Scandinavia, the sub-continent known for its beauty, cleanliness, beautiful inhabitants and expensive living. We’ve compiled a weekend itinerary from the things that we did that will help you explore the beautiful city of Copenhagen as cheaply as possible. If you like to booze, and are happy to drink where you stay then the first bit of advice is buy some alcohol at the airport to save the pennies. Alcohol is THE most expensive thing to purchase, and if you flew with the low-cost airlines, a bottle is probably more expensive than your flights were!
When you arrive take Nyhavn on while it’s light still. THE place for your Instagram shots, the beauty of the coloured houses and docked vessels is just not easy to explain, it’s so much more beautiful in person! Wonder around Nyhavn, stop for waffles if you fancy and walk up to the edge of the harbour. Price: Free.
Depending on the time of year and your personal preference for wooden rollercoasters, Tivoli Gardens is a great place to go. We went just to check out one of the world’s oldest roller coasters, built out of wood in 1914…and I totally chickened out of going on it! It’s a cool place to go, but unless you’re really in to theme parks it is definitely missable. Price: 160DKK (£19) for entrance to the Gardens, 60DKK (£7) for the roller coaster.
Torvenhallerne Market is one of the most wonderful European markets, full of food. If you’ve got an Airbnb it’s the best place to go to get ingredients for your dinner, but if not, or you don’t fancy cooking, it’s a fabulous place to walk through, see what’s on offer (it’s all so pretty), and watch old ladies, local hipsters and famous chefs go and source their ingredients. Price: Free
Copenhagen is another of the cities that has a few different companies that do walking tours. We again, went with Sandemans, and found out all about the diverse history of the city and how it has been destroyed multiple times by fires. The walking tour we did was about 3 hours, but they did stop for a particularly long time for a break in the middle. If you’re doing it, make sure you do an earlier one so you have time to enjoy other things on the Saturday too. Price: Free, you tip as much as you can afford.
Christiansborg Palace is the most beautiful place. It is where the Danish Parliament sit and the Royal Reception rooms are. We managed to get in to the Palace for free by accident as their computer systems had crashed, and we spent the time looking at the library rooms and reception rooms where we pretended to waltz like we were in a Disney movie (NB. We definitely don’t now how to waltz). You can get in to the tower and the church of the royal family for free, and the tower has some amazing sights of Copenhagen, and you can see across the water into Sweden! Time it right and you can get a free tour round most of Christiansbourg, but the irregularity and specificity of these meant we missed them! Price: Free.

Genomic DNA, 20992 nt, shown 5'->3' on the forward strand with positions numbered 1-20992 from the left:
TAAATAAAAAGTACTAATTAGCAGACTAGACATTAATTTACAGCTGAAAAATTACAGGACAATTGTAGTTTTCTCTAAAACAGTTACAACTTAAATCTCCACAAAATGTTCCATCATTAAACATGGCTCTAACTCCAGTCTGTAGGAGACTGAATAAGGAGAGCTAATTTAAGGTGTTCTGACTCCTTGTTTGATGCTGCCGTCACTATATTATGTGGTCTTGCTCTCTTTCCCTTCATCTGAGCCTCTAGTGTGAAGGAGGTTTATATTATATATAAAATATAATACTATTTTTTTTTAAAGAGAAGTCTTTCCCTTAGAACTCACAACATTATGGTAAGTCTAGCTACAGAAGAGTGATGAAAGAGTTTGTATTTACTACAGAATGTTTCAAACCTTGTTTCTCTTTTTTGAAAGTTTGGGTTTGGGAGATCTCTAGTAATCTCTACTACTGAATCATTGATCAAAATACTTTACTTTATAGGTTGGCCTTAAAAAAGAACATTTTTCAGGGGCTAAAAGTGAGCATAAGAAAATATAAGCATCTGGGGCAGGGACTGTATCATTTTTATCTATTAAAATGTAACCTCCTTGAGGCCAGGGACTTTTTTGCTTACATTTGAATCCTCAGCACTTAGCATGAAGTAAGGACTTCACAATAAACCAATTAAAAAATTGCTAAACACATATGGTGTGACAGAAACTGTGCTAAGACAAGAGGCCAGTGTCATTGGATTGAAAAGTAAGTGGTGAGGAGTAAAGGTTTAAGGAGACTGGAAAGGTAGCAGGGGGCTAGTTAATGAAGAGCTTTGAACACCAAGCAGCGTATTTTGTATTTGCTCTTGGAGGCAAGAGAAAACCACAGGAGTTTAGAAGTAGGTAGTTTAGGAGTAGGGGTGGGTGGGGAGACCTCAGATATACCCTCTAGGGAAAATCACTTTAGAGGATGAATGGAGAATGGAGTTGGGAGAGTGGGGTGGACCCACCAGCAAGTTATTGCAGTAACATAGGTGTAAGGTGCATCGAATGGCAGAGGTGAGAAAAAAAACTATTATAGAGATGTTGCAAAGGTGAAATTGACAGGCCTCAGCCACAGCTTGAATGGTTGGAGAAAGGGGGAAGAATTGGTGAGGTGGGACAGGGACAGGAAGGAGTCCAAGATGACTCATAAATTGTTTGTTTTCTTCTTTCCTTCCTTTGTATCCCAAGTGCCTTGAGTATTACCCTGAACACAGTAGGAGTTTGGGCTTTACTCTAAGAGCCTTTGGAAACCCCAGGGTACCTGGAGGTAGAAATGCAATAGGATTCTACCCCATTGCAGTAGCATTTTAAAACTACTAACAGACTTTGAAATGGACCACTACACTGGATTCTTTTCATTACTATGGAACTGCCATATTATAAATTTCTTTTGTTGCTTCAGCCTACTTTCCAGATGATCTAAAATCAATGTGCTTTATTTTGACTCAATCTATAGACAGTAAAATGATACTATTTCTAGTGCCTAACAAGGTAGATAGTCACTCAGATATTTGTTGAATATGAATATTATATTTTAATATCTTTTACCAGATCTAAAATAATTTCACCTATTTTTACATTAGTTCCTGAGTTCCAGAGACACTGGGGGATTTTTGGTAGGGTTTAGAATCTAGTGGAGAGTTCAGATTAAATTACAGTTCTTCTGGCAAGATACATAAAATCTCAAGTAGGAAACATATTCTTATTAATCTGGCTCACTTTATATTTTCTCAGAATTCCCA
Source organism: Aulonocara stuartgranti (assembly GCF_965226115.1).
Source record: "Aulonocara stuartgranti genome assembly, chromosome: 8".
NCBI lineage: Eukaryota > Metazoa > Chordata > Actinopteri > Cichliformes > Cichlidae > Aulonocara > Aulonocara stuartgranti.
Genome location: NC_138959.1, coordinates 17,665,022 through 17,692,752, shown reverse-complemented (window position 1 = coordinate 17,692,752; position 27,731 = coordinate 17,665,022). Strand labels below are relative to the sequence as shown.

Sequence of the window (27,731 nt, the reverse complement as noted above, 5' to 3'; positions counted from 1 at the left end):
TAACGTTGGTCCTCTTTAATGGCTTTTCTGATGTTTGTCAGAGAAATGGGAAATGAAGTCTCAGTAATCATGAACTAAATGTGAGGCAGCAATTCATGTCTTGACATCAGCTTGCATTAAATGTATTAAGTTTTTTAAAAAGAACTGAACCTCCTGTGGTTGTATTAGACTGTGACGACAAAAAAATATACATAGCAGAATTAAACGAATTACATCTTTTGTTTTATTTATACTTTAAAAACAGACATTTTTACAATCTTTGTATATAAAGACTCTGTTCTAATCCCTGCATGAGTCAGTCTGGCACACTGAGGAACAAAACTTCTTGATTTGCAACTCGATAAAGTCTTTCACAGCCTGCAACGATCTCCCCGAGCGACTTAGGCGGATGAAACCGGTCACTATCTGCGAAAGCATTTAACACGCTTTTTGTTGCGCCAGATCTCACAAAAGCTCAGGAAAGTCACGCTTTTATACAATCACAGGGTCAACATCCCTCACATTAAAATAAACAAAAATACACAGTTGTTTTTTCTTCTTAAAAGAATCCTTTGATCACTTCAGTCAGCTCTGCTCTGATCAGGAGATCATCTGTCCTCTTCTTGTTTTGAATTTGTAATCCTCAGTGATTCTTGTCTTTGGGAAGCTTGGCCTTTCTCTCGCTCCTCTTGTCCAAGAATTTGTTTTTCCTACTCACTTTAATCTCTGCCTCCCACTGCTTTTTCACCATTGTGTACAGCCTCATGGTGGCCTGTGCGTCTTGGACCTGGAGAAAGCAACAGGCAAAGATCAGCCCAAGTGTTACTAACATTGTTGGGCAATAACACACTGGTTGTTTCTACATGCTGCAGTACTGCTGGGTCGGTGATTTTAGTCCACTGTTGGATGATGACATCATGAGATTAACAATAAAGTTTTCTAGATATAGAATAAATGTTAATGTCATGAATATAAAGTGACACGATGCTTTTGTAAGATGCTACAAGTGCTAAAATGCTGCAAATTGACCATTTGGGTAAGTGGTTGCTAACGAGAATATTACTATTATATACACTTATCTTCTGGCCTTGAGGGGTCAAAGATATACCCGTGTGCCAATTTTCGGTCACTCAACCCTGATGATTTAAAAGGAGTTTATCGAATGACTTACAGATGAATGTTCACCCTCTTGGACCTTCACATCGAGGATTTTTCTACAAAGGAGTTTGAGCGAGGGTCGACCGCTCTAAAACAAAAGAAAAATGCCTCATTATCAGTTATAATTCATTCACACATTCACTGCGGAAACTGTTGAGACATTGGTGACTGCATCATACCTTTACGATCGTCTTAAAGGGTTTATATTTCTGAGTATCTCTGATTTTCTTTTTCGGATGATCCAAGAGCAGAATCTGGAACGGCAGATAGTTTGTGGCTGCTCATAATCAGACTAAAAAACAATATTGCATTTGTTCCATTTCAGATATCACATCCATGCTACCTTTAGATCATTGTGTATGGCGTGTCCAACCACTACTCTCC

Personally, I love Christiania, but admittedly I will only go to have a look around in the light, I feel that the atmosphere changes after dark and it feels less safe. However, during the day Christiania is the best place to visit, a “Free Town” established in 1971 by squatters taking over what used to be a military base. It is a huge place, with many trails to follow through the nature reserve and by the lake; there’s street art that East London would be proud of; there are markets and venues and workshops going on every day, and the notorious weed dealers as it is unpoliced and weirdly legal in an illegal way. Go and have a look at what an entirely different way of life is like. Price: Free.
Although the rest of the recommendations for places to eat and drink come at the end, War Pigs is somewhere you need to make sure you make an evening out of. A huge warehouse full of benches and tables, that serves a huge range of draught craft beer and slow cooked meat. Most of which is cooked in their own smoker. A fantastic atmosphere, brilliant for meeting locals and tourists alike, just don’t go if you don’t eat meat AND don’t drink, there will be very little for you to do. Price: really reasonable for the quality.
Slap bang in the middle of Copenhagen is the Botanical Gardens. It was stabilised in 1600, but moved to where it is now in 1870. The garden, again season dependent, has more than 13000 species, but the most impressive part, aside from the beauty of the gardens, is the Old Glasshouse. Looking like it belongs in something out of Queen Victoria and Prince Albert’s collection of buildings, the 1874 Old Palm House is the most impressive. With cast iron spiral staircases up to the roof, and an environment that makes rainforest plants feel happy even in the Copenhagen winter, it’s really impressive. Keep exploring through the gardens as there are 27 glasshouses in the gardens, one of which houses arctic plants! Wrap up! Price: Free
Visit Carlsberg is a little way out of Copenhagen but very easy to get to. Of all the things on the list aside from Nyhavn it’s probably the most busy. You have a guide round parts, learn the history of the family and get to try some of the amazing beer – that is NOTHING like the Carlsberg we get in the UK, honest! There’s a shuttle bus that takes you there from the city centre between March and December. Price: about £10 for the entry just to the museum which comes with 2 taster beers.
Recommendations for reasonably priced food and drink:
Atelier September – healthy, small and chic and reasonably priced. Favoured by locals.
Danish local meals:
Aamann’s deli and take away: does what it says on the tin!
Chicky Grill – a good few steps up from Sam’s chicken
Sticks and Sushi – expensive but incredibly beautiful food that filled us up and was perfect for celebrating special occasions.
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